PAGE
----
In short, 西洋 is an old and convenient binomial phrase that has evidently been defined differently in different times.

  22. Thomas Bartlett said,

    July 8, 2014 @ 6:20 pm

    In very recent times, Chinese customarily used the term 洋人, principally to refer to Caucasians. I once attended a semi-formal dinner at which a somewhat hostile individual told the following facetious story: He said that his mother once heard him calling someone a 洋人, so she asked him whether or not the other person would think it insulting. He then asked my opinion on the matter. I don't remember how I replied, but I think the best answer would be 請伯母放心吧.

  23. Thomas Bartlett said,

    July 8, 2014 @ 6:24 pm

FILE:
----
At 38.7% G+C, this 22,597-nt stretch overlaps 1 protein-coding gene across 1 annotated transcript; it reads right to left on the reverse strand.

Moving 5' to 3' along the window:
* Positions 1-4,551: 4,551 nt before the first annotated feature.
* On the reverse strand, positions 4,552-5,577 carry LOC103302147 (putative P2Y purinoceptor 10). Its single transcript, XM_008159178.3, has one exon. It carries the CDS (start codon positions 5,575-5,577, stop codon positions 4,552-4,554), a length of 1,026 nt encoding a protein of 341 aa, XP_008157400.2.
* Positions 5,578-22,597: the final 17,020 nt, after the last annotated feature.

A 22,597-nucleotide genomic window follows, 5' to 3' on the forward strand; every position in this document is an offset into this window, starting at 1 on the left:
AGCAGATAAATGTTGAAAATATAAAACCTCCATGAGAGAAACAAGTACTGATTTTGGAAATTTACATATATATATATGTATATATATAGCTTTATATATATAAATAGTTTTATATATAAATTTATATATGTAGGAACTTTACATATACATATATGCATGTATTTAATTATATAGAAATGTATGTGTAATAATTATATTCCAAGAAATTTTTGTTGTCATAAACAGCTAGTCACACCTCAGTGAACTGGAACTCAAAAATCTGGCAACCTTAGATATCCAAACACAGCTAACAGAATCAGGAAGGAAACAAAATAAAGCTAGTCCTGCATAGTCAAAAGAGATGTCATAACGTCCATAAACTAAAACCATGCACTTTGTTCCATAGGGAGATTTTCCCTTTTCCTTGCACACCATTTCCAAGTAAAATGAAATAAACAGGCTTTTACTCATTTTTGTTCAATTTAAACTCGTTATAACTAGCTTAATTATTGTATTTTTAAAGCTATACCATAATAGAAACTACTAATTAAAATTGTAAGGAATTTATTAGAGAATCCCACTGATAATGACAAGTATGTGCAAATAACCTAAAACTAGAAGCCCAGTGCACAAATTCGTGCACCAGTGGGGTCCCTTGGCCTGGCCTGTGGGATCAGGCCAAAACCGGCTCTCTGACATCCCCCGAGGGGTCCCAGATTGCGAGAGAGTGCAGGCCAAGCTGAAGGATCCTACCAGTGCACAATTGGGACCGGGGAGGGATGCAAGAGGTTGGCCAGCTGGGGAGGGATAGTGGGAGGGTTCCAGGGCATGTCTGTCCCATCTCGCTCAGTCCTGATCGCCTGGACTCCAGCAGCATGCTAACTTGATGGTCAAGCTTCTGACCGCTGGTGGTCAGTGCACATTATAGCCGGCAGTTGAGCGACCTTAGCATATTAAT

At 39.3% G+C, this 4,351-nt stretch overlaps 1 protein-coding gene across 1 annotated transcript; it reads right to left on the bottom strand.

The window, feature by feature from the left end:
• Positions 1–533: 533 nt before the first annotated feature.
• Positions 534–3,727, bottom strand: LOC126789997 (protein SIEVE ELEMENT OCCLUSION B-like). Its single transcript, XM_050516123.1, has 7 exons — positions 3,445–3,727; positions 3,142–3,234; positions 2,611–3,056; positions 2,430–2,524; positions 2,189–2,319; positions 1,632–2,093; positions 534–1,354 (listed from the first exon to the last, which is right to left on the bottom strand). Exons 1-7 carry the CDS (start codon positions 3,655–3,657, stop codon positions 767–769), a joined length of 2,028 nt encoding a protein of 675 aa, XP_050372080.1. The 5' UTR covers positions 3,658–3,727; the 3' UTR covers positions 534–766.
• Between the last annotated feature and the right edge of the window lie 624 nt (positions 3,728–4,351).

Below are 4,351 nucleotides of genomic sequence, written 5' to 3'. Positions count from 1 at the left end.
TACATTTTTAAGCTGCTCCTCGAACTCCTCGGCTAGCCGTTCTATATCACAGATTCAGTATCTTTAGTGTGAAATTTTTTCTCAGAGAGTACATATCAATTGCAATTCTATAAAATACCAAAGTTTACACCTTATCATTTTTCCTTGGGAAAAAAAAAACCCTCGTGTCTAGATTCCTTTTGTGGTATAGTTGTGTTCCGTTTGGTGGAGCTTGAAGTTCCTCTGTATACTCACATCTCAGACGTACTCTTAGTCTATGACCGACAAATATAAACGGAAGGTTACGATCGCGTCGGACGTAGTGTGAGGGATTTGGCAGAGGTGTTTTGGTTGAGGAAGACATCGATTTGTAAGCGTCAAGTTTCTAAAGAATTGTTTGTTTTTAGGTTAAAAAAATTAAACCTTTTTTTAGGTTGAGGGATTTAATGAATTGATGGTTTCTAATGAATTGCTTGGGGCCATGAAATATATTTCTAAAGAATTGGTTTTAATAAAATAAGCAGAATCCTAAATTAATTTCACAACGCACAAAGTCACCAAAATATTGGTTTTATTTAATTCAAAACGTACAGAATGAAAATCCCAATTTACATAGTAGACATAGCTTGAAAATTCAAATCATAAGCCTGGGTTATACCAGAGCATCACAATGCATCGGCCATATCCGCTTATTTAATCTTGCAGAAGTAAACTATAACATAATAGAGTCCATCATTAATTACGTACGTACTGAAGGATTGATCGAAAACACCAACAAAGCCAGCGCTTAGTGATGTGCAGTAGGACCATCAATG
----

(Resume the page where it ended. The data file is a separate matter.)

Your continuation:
I once facetiously proposed, in the presence of Harvard's Professor Tam Thai, who was not amused, that a new verb, "to occident", be brought into use, to refer to modern cultural trends in East Asia. Mea culpa, mea culpa!!

  24. Brian Spooner said,

    July 8, 2014 @ 7:10 pm

    I think the best books on Edward Said's success in changing the
    meaning of the word "Orientalism" almost overnight in 1978 is "For lust of knowing : the orientalists and their enemies" by Robert Irwin and "Enough Said," by Dan Varisco. Said had a point but he went overboard. I am currently finishing a paper on the history of Iranian Studies that traces the way the field has evolved through periods of Orientalism, Occidentalism and now Globalization. At least we still have The School of Oriental and African Studies, and the Oriental Institute.

  25. Mark Mandel said,

    July 8, 2014 @ 7:40 pm

    @Thomas Bartlett: You wrote